London ADR launches the African Mediation Initiative

London ADR is focused on promoting mediation throughout Africa and to establish mediation as a formidable profession. We have made the first move in establishing our presence in the continent by forming a formidable partnership with London ADR Nigeria.

We understand that the work will be challenging, but we are passionate about being instrumental to a continent wide judicial/dispute resolution reform and our expertise puts us in good stead.

The judiciary in most jurisdictions in Africa has been challenged by astronomical backlog of cases, which distorts the proper handing down of justice, let alone access to it. There seem to be an entrenched convention, particularly amongst the working class, that disputes can only be resolved in the court of law.

Wanda Hennig, a communications professional and a certified coach in South Africa, makes a good observation where she states that “as a society we are very defensive when it comes to conflict. We have a lot of taboos. This might be a bit philosophical, but one would hope that in changing our approach to solving disputes — and in many ways it’s always a lot easier to say ‘just talk to my lawyer’ than to talk for oneself, which one does in mediation — we might as a society develop an assuredness that makes it possible to engage in conflict constructively”.

We will not pretend that mediation or indeed ADR is a new concept in Africa. As a matter of fact, in countries such as Ghana, Nigeria, Kenya, Tanzania and Ethiopia – to mention a few, ADR has been the traditional method of dealing with disputes in the communities for many centuries. However, we intend to sophisticate ADR in Africa, particularly mediation, by introducing certain elements to the process to make it more effective, attractive, versatile and widely applicable in various sectors of society.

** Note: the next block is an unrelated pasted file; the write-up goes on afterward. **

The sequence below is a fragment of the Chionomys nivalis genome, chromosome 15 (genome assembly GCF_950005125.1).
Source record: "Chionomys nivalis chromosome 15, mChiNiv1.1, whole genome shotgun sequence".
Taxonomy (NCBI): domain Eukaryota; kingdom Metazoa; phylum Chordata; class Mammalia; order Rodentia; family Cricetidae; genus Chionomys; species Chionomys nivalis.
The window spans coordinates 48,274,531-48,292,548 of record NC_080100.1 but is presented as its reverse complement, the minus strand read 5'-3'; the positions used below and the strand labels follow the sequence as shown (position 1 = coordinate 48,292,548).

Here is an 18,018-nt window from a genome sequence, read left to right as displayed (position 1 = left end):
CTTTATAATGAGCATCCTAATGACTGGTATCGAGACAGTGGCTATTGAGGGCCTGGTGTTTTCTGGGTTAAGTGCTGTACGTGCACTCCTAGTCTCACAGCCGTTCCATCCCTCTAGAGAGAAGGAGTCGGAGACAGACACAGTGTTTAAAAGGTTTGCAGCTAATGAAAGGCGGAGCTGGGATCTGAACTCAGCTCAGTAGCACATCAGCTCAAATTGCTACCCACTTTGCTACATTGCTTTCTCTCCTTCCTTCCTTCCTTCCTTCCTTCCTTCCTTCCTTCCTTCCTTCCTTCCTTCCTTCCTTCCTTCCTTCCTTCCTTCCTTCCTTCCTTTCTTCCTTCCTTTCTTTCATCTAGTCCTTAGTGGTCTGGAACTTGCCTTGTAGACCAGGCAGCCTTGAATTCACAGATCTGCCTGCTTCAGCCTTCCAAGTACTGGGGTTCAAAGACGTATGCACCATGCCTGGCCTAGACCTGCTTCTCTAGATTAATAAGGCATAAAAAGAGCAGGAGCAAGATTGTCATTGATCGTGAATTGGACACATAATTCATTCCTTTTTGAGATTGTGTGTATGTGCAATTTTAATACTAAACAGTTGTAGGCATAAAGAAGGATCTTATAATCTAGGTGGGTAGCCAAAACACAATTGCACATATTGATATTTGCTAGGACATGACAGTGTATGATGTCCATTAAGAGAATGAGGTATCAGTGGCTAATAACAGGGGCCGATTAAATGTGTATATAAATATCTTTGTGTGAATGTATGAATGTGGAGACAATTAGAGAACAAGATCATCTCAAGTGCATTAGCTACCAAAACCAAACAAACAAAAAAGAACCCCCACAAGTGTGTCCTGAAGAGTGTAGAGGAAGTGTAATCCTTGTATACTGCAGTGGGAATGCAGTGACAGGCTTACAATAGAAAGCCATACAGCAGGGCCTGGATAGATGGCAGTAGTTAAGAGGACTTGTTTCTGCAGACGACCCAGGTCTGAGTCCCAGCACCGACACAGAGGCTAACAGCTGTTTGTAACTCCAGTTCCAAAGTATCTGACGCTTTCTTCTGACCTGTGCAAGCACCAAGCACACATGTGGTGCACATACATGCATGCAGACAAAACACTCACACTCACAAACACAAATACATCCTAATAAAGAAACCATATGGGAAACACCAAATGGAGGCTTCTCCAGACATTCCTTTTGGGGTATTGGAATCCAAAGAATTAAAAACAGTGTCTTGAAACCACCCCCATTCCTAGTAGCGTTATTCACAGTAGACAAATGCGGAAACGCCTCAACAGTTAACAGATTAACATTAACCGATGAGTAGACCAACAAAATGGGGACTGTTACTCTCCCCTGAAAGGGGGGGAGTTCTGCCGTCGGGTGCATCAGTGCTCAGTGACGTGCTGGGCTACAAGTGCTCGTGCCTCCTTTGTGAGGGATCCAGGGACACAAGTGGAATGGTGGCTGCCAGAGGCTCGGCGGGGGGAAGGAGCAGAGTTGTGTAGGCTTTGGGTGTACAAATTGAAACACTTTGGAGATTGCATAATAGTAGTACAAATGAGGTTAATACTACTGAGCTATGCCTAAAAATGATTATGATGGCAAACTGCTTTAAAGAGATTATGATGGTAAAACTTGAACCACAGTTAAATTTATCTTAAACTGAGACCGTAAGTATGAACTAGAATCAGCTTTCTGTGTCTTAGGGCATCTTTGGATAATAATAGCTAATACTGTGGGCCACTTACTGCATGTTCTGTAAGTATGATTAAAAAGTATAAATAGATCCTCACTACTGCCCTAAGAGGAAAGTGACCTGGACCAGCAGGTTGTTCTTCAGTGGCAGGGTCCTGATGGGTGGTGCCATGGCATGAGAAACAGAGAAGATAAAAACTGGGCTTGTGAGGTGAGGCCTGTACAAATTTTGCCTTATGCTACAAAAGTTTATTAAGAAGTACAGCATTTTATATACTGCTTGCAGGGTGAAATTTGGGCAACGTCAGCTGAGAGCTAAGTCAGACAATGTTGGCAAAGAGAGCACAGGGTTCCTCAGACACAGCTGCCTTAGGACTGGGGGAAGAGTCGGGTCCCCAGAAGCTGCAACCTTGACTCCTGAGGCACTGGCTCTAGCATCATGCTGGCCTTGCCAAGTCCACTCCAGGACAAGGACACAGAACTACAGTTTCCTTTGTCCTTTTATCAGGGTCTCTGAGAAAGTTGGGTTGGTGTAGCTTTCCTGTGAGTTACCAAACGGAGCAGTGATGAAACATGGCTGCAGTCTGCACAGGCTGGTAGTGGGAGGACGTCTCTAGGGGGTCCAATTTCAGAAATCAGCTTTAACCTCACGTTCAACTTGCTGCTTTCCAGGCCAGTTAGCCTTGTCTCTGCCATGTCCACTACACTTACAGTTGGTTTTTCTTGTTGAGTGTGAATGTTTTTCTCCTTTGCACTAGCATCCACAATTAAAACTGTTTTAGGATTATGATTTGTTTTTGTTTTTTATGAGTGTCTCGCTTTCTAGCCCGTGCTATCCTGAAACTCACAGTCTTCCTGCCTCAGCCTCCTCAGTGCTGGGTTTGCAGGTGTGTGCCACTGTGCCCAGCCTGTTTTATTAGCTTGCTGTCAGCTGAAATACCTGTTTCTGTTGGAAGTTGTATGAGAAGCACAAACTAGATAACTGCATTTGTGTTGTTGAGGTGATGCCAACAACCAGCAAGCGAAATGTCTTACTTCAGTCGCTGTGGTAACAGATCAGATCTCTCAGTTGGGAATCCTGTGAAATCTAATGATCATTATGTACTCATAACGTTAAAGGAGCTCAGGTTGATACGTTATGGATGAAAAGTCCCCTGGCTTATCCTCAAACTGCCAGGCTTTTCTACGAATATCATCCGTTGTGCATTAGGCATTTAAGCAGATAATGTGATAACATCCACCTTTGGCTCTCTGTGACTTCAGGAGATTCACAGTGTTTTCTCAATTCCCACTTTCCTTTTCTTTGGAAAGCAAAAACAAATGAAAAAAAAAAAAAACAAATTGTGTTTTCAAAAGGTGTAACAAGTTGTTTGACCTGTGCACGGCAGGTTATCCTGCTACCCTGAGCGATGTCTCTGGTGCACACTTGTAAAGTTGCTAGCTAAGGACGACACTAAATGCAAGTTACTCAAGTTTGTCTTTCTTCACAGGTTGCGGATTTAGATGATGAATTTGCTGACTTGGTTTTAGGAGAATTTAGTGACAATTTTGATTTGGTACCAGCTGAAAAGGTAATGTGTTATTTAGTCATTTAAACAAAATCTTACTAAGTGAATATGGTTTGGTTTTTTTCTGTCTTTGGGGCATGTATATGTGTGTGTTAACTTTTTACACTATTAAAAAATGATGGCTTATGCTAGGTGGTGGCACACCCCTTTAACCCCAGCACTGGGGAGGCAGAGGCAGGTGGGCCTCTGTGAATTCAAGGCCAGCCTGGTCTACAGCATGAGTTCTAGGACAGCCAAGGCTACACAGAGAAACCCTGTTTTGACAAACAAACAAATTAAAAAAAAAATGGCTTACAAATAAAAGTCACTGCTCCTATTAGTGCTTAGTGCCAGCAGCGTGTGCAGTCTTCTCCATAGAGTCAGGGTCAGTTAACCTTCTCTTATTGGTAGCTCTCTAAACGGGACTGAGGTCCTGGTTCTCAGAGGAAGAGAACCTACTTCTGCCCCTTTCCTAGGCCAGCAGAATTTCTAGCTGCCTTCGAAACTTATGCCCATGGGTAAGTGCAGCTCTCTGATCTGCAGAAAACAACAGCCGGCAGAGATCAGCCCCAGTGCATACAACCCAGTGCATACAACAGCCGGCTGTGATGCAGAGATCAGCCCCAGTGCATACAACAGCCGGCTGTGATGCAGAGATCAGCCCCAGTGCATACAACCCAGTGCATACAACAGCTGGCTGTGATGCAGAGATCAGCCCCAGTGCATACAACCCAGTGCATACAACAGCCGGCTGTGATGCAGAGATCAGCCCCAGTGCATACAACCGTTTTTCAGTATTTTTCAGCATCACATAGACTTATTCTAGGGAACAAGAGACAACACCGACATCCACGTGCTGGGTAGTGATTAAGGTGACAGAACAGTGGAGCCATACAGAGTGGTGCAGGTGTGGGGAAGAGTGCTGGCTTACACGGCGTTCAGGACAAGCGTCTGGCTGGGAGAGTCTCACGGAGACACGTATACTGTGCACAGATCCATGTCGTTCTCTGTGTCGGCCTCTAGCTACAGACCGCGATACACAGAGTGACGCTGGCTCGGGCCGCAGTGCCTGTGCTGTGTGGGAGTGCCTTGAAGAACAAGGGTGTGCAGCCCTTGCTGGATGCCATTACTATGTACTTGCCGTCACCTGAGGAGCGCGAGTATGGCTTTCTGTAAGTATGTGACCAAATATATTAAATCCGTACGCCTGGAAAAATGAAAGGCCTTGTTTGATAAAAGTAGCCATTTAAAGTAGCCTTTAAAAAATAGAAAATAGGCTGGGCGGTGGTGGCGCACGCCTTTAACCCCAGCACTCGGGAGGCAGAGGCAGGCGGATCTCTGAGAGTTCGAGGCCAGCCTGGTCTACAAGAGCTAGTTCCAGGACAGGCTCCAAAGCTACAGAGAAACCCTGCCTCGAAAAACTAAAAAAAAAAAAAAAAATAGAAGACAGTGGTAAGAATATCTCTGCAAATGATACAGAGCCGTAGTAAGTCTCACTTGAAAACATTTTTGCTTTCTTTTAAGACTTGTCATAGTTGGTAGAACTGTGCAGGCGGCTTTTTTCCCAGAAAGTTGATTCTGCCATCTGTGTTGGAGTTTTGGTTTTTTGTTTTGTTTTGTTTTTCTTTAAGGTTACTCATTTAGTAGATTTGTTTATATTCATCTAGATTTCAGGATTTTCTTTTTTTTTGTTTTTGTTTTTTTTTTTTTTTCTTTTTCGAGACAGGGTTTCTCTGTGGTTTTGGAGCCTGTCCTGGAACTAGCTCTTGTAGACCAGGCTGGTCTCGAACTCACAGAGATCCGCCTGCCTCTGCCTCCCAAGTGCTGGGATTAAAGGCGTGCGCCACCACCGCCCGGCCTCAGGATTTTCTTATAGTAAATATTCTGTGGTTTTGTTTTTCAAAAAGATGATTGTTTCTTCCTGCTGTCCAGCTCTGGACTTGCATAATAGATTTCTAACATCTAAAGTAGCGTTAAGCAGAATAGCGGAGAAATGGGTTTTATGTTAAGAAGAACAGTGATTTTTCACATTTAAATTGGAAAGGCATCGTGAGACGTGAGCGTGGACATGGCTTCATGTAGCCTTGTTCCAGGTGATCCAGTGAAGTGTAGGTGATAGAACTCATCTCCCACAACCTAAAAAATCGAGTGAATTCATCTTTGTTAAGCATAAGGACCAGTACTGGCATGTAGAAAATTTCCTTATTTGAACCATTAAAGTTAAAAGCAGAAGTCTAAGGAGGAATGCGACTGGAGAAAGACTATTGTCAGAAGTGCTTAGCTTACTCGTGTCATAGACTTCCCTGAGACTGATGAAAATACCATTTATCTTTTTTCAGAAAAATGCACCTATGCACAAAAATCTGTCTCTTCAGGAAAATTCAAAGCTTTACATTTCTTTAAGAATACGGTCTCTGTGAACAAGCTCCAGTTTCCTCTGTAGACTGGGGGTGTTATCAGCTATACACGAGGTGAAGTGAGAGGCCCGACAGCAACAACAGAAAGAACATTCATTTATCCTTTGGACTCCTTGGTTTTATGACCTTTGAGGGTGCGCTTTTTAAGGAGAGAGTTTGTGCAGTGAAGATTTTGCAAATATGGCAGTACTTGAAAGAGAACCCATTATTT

London ADR believes that now is the time to begin an intense campaign to introduce mediation as a quicker, cheaper and more practical option than going to court at the first instance. Mediation is very flexible, it can be used to resolve all kinds of disputes and whilst a court operates within the confines of legal and civil procedure rules, mediation operates within the parties’ ‘rules’. It takes into account the parties’ cultural differences and interests. It takes a holistic approach in piecing together the most complex of cases, through a collaborative process and producing outcomes that all the parties are mutually satisfied with.

This is the motivation behind London ADR’s African Mediation Initiative. We aim to work with legal and other professionals, the judiciary, educational institutions, private and public organisations including the various governments, to ensure that people at all levels are aware of mediation and its benefits.

Mediation works! That’s why it is increasing becoming mainstream around the world. The mediation rules in Canada amongst other countries for instance, allows for mandatory Settlement Conferences before a trial date is set. Efforts are already ongoing in some parts of Africa to raise awareness of ADR and in such places, we seek to collaborate with others to strengthen such efforts.